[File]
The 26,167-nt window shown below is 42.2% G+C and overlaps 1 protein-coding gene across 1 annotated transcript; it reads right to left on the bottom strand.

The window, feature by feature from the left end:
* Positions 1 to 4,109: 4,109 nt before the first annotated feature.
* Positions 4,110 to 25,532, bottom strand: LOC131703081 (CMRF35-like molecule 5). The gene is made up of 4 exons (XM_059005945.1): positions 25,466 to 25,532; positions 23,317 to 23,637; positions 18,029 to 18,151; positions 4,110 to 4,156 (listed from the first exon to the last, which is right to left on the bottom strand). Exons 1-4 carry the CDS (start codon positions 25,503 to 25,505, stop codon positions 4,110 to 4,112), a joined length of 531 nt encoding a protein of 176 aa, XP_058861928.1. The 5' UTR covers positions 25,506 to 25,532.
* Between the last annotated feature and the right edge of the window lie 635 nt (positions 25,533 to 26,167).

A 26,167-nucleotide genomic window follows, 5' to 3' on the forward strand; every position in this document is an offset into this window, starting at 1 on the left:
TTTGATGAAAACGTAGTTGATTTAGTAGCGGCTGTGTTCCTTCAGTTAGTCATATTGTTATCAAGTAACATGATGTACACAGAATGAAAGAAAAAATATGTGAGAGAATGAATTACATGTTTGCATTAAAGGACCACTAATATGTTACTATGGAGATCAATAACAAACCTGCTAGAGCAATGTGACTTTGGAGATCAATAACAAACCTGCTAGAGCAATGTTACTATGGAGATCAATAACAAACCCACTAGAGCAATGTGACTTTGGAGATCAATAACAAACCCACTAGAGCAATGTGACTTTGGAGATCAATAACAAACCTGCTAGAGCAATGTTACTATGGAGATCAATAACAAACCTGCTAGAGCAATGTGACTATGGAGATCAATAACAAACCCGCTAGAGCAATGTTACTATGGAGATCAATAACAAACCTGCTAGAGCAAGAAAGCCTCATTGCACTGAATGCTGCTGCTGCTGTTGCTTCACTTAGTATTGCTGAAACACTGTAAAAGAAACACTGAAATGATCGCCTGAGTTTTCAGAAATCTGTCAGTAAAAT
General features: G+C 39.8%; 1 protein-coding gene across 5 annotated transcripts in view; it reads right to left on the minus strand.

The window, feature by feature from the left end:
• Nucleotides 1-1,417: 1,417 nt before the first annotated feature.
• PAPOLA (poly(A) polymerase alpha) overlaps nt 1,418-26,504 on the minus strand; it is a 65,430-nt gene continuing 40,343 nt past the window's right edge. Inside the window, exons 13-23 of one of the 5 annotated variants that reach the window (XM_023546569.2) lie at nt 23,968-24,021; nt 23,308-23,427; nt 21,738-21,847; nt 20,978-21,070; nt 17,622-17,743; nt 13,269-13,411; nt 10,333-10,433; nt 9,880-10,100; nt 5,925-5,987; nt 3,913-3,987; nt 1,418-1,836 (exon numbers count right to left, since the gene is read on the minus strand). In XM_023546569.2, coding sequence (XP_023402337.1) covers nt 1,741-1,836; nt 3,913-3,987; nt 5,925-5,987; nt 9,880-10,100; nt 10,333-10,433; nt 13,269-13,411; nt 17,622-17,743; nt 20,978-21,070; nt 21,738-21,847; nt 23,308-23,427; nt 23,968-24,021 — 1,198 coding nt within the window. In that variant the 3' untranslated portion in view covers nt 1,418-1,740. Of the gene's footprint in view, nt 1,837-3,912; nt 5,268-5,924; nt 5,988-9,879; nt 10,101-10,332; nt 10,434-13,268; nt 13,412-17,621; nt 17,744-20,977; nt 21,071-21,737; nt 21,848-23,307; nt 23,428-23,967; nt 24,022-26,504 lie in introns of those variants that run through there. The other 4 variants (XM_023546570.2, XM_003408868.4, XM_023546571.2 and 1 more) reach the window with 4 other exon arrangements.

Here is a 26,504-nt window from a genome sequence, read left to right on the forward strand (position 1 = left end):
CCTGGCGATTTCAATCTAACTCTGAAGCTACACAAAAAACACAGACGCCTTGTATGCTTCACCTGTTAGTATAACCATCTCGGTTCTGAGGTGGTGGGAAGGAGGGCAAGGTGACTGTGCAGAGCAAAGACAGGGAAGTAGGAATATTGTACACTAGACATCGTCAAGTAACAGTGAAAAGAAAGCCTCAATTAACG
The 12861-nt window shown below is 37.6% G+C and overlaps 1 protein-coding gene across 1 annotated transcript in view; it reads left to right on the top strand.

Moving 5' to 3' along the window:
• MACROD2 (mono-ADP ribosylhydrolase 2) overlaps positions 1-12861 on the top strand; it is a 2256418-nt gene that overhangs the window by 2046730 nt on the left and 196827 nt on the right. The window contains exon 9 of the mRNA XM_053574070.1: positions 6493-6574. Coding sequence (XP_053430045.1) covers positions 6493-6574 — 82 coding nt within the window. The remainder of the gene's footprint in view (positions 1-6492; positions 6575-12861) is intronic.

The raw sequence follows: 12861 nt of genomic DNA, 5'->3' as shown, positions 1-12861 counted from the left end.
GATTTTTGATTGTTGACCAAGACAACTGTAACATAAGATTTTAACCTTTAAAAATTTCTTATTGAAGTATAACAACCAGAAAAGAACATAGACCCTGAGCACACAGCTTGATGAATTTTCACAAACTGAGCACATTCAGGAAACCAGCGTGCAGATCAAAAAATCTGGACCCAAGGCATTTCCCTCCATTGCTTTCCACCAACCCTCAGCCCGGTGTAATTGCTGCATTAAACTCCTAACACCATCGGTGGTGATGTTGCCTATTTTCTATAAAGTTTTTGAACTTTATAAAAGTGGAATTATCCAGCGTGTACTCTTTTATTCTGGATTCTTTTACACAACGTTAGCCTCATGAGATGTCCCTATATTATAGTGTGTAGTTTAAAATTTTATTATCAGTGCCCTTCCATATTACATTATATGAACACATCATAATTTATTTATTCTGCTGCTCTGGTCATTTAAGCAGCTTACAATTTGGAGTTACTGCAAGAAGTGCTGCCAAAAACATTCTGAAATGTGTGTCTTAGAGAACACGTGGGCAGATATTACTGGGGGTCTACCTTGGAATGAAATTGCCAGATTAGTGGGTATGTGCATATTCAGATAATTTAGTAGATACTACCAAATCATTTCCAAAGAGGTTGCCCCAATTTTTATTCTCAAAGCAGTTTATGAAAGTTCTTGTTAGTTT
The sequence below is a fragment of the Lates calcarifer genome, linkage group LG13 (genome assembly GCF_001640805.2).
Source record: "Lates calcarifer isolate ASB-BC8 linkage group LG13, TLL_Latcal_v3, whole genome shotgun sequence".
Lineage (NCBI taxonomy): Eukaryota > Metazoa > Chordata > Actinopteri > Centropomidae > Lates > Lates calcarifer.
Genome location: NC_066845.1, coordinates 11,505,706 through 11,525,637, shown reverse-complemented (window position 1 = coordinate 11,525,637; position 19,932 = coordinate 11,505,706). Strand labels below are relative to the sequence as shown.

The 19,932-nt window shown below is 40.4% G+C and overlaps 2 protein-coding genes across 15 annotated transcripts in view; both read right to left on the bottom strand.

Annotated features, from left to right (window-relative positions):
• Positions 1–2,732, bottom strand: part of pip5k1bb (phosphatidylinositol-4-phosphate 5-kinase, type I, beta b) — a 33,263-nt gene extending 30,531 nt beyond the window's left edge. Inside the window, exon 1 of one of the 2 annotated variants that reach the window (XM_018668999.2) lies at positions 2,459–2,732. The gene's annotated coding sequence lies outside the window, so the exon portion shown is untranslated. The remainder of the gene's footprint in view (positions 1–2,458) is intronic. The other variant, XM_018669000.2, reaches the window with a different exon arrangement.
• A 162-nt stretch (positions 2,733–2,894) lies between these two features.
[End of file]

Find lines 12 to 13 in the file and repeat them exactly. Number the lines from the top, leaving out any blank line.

Here is a 26,504-nt window from a genome sequence, read left to right on the forward strand (position 1 = left end):
CCTGGCGATTTCAATCTAACTCTGAAGCTACACAAAAAACACAGACGCCTTGTATGCTTCACCTGTTAGTATAACCATCTCGGTTCTGAGGTGGTGGGAAGGAGGGCAAGGTGACTGTGCAGAGCAAAGACAGGGAAGTAGGAATATTGTACACTAGACATCGTCAAGTAACAGTGAAAAGAAAGCCTCAATTAACG